Oral Cancer: Symptoms and Risk Factors


Oral cancer is far more common than you may be aware. That is why oral cancer screenings at Boulevard Dental are a part of every check-up you have with us. These oral cancer screenings are essential to the early detection of this form of cancer. That said, we also want you to know the symptoms of oral cancer and the risk factors you need to be aware of in order to help prevent it.

Statistics on Oral Cancer:

In 2018, it was estimated that 51,540 people would be diagnosed with oral cancer and cancers of the throat, tonsils and back of the tongue, states American Dental Association’s Mouth Healthy online article, “Top 5 Risk Factors for Oral Cancer.” Of these, it was estimated that 10,030 people could die as a result, with a 5-year survival rate of approximately 60%, says another ADA Mouth Healthy online article, “Oral Cancer.”

Symptoms of Oral Cancer:

The ADA “Oral Cancer” article explains that oral cancer can occur both in the oral region (your lips, the inside of your lips and cheeks, teeth, gums, the front two-thirds of your tongue and the floor and roof of your mouth) and in the oropharynx region (middle region of the throat, including the tonsils and base of the tongue).

The “Oral Cancer” article goes on to list several symptoms of oral cancer in these regions that are of concern if they do not disappear after two weeks:

  • A sore or irritation that doesn’t go away
  • Red or white patches
  • Pain, tenderness or numbness in the mouth or lips
  • A lump, thickening, rough spot, crust or small eroded area
  • Difficulty chewing, swallowing, speaking or moving your tongue or jaw
  • A change in the way your teeth fit together when you close your mouth

This article adds that some people experience sensations of a sore throat, the feeling that something is caught in the throat, numbness, hoarseness or a change in voice.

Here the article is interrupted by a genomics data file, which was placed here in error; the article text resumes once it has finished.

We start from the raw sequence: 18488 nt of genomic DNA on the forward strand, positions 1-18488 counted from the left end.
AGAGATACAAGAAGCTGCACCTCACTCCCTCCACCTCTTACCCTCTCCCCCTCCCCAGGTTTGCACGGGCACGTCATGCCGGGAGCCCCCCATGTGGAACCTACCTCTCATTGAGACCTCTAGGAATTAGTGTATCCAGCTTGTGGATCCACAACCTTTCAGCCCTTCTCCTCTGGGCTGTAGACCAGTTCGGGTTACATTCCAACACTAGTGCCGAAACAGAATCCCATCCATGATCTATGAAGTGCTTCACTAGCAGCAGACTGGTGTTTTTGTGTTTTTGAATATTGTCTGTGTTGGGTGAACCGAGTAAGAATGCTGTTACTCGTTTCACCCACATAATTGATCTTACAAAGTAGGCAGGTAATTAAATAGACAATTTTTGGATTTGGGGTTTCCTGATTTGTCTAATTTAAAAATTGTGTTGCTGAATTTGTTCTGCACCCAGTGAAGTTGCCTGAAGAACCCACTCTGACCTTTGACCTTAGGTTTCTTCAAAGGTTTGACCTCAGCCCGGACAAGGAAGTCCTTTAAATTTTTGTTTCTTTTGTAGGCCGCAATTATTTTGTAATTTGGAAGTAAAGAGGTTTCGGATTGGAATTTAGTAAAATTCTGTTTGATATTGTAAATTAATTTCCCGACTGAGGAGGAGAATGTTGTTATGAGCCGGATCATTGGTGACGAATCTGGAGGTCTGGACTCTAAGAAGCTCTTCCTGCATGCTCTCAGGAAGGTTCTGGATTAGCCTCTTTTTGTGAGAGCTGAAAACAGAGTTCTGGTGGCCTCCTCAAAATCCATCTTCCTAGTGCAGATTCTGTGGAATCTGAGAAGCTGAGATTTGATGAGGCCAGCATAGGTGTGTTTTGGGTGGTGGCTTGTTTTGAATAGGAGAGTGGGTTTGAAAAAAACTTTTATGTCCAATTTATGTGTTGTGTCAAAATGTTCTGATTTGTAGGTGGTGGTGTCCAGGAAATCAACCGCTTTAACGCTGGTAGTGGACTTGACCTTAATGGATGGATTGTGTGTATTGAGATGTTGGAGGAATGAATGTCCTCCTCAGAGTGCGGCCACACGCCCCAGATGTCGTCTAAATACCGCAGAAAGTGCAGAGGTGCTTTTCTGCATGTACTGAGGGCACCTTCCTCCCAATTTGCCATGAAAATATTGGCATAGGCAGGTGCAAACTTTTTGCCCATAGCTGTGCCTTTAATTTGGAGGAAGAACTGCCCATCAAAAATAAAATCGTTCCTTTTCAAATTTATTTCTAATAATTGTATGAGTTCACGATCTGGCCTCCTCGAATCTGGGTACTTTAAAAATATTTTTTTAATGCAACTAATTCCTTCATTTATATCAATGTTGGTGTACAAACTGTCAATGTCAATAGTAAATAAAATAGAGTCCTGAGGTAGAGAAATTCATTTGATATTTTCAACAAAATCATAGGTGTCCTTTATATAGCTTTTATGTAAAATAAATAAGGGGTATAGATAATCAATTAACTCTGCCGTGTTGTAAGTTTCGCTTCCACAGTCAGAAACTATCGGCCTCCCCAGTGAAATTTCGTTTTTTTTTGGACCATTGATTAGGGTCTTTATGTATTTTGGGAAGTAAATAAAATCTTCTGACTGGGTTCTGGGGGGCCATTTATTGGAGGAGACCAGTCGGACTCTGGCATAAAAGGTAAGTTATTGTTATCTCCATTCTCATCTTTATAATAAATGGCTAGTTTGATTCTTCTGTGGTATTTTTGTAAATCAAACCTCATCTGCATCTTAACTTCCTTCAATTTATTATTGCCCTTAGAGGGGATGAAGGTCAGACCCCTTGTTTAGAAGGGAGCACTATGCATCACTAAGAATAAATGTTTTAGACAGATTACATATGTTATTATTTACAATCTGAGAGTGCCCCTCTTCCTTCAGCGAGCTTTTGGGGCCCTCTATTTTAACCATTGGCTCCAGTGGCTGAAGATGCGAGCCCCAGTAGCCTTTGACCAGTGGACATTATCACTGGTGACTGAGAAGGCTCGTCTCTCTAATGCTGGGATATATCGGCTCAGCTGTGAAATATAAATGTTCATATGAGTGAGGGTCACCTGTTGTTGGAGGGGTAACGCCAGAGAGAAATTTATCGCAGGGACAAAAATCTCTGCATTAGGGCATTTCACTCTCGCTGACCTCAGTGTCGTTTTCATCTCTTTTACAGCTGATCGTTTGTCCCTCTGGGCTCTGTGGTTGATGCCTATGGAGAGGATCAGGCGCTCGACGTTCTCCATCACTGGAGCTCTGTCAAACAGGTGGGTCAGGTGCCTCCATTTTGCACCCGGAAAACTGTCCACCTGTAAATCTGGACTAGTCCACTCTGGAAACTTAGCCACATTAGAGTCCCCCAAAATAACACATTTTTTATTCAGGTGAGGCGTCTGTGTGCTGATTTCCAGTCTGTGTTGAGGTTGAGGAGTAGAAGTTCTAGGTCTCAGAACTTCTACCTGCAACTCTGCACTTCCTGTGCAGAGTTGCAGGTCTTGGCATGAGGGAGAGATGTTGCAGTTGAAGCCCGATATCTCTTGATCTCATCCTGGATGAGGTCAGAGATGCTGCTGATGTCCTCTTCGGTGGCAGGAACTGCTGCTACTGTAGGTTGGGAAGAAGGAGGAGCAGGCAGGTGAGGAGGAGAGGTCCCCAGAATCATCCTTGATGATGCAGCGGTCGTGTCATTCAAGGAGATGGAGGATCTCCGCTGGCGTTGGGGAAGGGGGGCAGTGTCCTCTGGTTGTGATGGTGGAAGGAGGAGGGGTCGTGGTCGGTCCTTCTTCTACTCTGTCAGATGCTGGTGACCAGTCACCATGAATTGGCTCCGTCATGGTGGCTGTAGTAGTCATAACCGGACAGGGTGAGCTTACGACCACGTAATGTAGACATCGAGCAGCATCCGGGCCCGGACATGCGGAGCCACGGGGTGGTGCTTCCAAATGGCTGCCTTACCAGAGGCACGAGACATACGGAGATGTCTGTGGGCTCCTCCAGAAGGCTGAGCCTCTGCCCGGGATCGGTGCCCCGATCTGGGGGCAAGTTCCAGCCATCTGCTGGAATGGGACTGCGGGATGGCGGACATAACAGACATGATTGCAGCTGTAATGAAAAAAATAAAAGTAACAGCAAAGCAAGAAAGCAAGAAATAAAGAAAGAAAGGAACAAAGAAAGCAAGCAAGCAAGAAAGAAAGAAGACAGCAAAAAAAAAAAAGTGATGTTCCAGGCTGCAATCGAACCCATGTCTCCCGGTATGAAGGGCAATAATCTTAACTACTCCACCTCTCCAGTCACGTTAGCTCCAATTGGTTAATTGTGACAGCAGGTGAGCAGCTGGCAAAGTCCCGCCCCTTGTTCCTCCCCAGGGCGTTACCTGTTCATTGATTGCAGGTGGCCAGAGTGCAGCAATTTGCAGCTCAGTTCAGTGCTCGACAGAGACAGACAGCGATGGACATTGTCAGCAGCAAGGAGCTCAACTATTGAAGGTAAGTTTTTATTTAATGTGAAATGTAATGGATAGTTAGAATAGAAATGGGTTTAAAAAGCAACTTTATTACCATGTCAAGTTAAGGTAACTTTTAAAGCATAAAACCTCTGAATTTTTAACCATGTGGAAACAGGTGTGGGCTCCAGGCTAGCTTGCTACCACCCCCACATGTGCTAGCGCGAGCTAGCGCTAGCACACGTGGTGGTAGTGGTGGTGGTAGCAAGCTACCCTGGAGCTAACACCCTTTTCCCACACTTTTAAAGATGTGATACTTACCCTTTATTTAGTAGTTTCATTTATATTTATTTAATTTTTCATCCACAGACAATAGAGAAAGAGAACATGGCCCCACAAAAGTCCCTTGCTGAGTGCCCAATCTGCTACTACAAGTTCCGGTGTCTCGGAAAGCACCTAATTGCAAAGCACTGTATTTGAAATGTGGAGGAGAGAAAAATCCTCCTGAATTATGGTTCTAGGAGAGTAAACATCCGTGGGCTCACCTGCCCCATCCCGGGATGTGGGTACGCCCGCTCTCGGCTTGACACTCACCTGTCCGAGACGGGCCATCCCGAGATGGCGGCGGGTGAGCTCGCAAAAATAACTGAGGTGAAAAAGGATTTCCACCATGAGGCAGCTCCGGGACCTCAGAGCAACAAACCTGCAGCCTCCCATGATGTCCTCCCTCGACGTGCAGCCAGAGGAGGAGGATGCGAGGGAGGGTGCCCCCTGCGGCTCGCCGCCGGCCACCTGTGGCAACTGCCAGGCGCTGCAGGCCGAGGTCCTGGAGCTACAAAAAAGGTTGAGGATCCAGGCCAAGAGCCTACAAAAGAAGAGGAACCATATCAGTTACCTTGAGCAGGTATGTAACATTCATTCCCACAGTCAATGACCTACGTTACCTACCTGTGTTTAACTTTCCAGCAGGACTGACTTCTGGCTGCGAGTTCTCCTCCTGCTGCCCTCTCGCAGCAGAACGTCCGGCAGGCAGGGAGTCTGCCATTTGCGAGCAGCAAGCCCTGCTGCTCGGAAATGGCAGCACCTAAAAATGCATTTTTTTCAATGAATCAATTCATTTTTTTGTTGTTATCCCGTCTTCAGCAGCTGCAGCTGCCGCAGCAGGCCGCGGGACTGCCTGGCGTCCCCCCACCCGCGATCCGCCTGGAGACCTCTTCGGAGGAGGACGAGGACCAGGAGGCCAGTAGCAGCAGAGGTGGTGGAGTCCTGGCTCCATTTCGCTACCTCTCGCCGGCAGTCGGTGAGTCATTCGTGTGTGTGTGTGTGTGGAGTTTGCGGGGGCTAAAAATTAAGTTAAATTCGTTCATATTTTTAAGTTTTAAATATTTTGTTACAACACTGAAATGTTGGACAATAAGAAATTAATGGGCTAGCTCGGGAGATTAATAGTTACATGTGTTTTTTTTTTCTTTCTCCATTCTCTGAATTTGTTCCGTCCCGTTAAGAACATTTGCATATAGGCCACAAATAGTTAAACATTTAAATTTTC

Risk Factors of Oral Cancer:

The ADA article, “Top 5 Risk Factors for Oral Cancer,” lists the following as risk factors for oral cancer:

Human Papilloma Virus (HPV)
This sexually transmitted disease is now associated with about 9,000 cases of head and neck cancer (specifically for cancer occurring in the back of the tongue, in or around the tonsils) diagnosed each year in the U.S. The article adds that those with HPV-related head and neck cancer tend to be younger, and that those with these cancers are often diagnosed at a later stage because they develop in harder-to-detect areas.

The article also says that men are twice more likely to get oral cancer, and it quotes The American Cancer Society as attributing this to likely heavier alcohol and tobacco use among men. In addition, more younger men are now being diagnosed with HPV-related forms of oral cancer.

The article again quotes the American Cancer Society as saying that most people diagnosed with oral cancer are 55 or older, though HPV-related oral cancers are often diagnosed in people who are younger.

Tobacco use increases your risk of oral cancer dramatically, whether you smoke it or chew it, says the ADA article. Pipe smokers are at a higher risk for developing cancer in their lips. Chew can lead to cancer of the cheeks, gums and lips.

The article quotes the American Cancer Society as saying that 7 out of 10 oral cancer patients are heavy drinkers. It also quotes the Centers for Disease Control and Prevention (CDC) who define “heavy drinking” as an average of two drinks a day or more for men and an average of more than one drink a day for women.

At Boulevard Dental, we take patient education very seriously. While we regularly screen for oral cancer, you can also be on the look-out for oral cancer symptoms if you are aware of them. And we know that you will be even more empowered if you can take steps to decrease the risk factors of oral cancer before it even has a chance to develop. Our sincere hope is that you can altogether avoid the very negative results associated with an oral cancer diagnosis.

American Dental Association. Oral Cancer. Mouth Healthy.https://www.mouthhealthy.org/en/az-topics/o/oral-cancer” Accessed April 12, 2019.

American Dental Association. Top 5 Risk Factors for Oral Cancer. Mouth Healthy.https://www.mouthhealthy.org/en/oral-cancer-slideshow” Accessed April 12, 2019.